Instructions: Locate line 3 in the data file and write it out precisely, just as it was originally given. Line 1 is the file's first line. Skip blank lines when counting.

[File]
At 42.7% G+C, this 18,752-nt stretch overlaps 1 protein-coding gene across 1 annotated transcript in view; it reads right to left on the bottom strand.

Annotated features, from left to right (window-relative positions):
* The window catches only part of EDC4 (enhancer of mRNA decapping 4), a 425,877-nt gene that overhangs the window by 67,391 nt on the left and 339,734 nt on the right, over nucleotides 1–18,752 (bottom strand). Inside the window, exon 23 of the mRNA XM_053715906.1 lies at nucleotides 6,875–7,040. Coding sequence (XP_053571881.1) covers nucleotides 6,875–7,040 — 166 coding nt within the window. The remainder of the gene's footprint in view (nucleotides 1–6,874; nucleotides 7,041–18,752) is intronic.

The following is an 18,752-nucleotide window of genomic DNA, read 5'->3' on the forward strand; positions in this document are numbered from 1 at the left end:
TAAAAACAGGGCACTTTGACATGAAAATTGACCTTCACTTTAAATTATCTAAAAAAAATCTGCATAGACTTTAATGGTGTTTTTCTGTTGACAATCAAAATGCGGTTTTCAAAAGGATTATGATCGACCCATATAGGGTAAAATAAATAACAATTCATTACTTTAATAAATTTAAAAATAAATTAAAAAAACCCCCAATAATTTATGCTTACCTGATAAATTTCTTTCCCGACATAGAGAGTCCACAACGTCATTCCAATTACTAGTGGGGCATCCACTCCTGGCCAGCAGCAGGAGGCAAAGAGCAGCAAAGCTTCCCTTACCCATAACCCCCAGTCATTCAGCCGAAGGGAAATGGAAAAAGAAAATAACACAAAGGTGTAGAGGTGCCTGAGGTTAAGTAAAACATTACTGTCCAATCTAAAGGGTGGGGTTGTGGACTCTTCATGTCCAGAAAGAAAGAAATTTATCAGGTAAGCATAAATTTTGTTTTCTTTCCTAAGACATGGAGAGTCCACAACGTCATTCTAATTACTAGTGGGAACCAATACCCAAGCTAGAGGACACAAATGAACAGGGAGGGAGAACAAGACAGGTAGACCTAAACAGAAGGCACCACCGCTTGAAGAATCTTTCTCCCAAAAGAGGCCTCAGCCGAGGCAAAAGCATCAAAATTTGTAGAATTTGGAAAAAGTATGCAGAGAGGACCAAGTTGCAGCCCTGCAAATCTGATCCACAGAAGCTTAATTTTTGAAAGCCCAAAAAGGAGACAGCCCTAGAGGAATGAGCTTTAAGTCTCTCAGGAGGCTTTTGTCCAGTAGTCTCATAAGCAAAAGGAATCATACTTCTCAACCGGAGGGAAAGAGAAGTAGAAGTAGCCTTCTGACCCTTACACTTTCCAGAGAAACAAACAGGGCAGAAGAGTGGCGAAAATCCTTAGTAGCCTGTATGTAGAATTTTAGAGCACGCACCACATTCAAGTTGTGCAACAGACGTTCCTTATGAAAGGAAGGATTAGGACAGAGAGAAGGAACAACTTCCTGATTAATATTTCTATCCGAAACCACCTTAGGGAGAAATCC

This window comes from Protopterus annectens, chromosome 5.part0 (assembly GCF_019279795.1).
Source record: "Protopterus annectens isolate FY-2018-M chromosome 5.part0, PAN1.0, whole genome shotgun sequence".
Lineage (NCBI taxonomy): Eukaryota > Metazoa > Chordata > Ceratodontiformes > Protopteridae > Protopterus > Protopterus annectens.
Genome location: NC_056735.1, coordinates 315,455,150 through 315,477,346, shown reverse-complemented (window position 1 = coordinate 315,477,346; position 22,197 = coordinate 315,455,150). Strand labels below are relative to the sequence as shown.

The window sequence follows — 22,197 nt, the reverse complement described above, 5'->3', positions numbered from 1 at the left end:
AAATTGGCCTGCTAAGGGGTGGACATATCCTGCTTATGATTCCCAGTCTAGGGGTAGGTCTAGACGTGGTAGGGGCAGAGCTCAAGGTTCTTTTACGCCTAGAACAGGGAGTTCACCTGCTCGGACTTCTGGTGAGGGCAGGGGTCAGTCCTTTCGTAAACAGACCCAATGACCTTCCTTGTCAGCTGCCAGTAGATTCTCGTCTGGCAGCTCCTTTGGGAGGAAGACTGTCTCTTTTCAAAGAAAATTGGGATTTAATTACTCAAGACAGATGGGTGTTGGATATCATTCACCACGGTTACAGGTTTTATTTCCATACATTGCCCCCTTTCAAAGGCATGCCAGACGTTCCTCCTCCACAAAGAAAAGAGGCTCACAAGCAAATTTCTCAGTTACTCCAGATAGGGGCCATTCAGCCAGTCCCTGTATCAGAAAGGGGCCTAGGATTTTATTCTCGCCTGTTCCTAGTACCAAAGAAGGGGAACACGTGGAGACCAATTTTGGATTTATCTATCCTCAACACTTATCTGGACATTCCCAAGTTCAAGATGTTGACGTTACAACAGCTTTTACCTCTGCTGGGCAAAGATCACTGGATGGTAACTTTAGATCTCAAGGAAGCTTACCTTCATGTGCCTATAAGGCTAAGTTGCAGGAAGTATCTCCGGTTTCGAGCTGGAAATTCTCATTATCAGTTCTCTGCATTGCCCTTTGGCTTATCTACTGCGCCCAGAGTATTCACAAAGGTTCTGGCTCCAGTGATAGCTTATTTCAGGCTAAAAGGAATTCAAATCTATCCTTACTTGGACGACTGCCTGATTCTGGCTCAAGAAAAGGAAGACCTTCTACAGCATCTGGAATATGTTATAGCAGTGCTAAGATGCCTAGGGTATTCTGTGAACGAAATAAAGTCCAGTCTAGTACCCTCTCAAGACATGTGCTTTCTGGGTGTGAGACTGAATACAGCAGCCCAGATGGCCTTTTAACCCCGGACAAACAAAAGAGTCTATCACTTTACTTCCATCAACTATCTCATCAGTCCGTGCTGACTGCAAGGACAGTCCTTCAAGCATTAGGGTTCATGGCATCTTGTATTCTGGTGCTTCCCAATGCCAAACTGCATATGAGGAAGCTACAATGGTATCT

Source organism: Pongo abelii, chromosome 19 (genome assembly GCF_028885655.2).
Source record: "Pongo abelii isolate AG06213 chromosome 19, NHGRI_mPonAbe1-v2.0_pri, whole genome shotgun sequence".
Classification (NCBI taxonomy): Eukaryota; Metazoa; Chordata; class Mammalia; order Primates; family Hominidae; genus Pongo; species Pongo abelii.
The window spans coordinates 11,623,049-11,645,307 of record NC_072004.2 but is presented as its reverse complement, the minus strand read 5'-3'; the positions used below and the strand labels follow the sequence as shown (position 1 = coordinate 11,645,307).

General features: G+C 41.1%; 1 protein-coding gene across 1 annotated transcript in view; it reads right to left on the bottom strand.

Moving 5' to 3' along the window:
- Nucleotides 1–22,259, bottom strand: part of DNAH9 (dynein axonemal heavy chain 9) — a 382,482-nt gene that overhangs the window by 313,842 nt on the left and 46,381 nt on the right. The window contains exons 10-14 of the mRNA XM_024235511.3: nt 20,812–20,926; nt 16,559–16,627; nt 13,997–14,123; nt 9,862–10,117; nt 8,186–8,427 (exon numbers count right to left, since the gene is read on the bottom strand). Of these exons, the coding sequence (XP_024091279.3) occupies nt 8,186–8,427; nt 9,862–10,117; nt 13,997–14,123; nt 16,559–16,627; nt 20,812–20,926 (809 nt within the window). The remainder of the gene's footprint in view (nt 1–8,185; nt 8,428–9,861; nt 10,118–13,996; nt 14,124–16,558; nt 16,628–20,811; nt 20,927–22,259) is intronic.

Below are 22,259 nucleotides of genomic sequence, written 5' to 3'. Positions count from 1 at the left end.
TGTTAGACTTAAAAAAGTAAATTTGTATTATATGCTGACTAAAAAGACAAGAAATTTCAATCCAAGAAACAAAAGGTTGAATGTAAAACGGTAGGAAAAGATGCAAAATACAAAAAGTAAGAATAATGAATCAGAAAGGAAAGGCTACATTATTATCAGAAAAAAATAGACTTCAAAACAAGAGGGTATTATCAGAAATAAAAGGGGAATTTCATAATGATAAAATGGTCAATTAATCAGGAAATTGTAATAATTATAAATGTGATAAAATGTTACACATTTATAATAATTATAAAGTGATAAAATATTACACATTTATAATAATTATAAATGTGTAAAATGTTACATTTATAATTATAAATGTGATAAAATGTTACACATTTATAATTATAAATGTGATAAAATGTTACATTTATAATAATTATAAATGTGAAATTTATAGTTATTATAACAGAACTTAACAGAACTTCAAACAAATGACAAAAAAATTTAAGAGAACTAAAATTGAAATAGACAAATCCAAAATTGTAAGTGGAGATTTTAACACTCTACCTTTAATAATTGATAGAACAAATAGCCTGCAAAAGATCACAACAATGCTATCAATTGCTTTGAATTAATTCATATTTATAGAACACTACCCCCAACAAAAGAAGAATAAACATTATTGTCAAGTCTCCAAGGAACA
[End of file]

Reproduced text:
* The window catches only part of EDC4 (enhancer of mRNA decapping 4), a 425,877-nt gene that overhangs the window by 67,391 nt on the left and 339,734 nt on the right, over nucleotides 1–18,752 (bottom strand). Inside the window, exon 23 of the mRNA XM_053715906.1 lies at nucleotides 6,875–7,040. Coding sequence (XP_053571881.1) covers nucleotides 6,875–7,040 — 166 coding nt within the window. The remainder of the gene's footprint in view (nucleotides 1–6,874; nucleotides 7,041–18,752) is intronic.